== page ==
What Editors Want: A Guide to Literary Magazine Submissions

Jennifer Mendez Editorials, Letters From The Editor, The Writing Process, Writer's Resources

Buzz

Lynne Barrett, staff writer for The Review Review, wrote an interesting piece. Titled “What Editors Want; A Must-Read for Writers Submitting to Literary Magazines,” it immediately caught our attention. It began, easily enough, by shedding light on how magazine editing actually works:

“There may be two editors, or five, or a rotating group of a dozen student-editors on a board, but for purposes of this essay, let’s consider one who, if not totally in charge, has a large say in what goes on. This editor is committed to the magazine, to it reaching a readership, to its identity and survival.”

The last line is the gem here, telling readers the focus of the magazine editor. This is important for one reason: it tells readers what the editor needs to accomplish, so the writers can mold their content accordingly.

“Remember the editor’s deepest wish: Send something perfect for us, please.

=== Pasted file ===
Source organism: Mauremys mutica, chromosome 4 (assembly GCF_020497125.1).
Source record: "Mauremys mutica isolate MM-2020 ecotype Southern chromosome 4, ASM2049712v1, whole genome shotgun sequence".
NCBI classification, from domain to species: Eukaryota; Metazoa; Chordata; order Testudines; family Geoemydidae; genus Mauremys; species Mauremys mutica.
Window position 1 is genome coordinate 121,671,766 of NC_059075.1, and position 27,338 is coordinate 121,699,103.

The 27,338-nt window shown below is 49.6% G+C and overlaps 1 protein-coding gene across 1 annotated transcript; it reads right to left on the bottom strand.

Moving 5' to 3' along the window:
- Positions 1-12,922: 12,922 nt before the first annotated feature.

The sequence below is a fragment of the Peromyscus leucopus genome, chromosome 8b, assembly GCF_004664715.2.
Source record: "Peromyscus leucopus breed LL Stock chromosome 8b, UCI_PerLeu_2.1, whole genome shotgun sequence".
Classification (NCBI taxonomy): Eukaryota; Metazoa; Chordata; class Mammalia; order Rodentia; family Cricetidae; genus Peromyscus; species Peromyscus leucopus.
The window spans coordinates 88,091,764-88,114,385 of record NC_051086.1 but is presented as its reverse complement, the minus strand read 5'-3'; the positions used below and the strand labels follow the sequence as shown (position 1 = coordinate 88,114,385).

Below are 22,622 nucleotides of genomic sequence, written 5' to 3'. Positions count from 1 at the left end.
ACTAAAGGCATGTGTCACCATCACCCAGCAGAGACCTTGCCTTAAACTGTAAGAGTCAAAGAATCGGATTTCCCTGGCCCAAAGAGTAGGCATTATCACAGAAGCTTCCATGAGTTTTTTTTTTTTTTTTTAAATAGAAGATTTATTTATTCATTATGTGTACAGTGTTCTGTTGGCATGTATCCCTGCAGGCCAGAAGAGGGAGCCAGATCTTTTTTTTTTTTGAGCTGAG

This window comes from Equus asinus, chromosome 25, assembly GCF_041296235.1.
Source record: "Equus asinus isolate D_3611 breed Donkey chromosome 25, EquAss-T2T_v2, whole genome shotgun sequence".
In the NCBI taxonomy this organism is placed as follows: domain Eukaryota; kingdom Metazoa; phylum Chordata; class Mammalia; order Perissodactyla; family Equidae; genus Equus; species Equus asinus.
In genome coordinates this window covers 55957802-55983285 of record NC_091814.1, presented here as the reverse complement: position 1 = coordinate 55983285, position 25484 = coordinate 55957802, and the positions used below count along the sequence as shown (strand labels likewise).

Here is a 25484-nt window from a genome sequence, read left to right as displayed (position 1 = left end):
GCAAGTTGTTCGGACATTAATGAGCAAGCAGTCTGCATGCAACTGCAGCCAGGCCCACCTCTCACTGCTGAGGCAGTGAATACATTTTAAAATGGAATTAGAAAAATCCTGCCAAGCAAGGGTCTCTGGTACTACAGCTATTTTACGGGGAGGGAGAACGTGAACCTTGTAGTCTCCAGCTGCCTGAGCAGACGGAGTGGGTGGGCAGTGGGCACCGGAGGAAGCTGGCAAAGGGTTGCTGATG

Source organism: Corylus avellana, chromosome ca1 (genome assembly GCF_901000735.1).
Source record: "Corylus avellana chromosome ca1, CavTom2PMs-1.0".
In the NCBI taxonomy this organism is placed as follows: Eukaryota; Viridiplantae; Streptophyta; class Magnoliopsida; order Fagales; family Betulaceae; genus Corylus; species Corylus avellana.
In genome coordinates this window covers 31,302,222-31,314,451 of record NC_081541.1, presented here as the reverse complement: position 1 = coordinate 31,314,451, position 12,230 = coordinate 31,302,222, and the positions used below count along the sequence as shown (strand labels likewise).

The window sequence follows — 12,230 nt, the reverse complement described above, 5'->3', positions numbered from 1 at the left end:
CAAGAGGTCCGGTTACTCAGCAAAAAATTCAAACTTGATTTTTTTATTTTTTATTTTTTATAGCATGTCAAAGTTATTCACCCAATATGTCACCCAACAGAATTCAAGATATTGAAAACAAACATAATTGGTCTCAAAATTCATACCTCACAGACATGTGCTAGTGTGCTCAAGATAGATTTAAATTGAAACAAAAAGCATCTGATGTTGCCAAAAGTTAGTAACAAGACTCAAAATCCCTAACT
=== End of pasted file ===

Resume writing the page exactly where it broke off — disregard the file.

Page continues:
So your job is to help the editor by sending work that is developed, complete, thoroughly revised, and—of great importance—appropriate for the magazine.

To do that last part of your job well, you have to read the magazines.”

The Highlights

Barrett goes on to pinpoint valuable reminders, like keep records of what you submit, and where. Ensuring each submission is not only appropriate content, but also formatted in the specified method dictated by the publication. Remembering to add a cover letter, if necessary.

There are many other points, including how to be polite when getting rejected. Barrett even explains the difference in each kind of rejection (hint, not all are terrible).

What You Should Know

Frankly, this article is everything a writer should know about literary submissions, except for one major point: the why. Why should anyone submit to these publications?

The reasons, of course, are simple enough. Editors read these magazines, along with agents and publishers. It’s exposure for writers. Oftentimes, it can lead to “best of” anthologies.

The trouble is keeping  strong, and persisting, until someone doesn’t reject your story.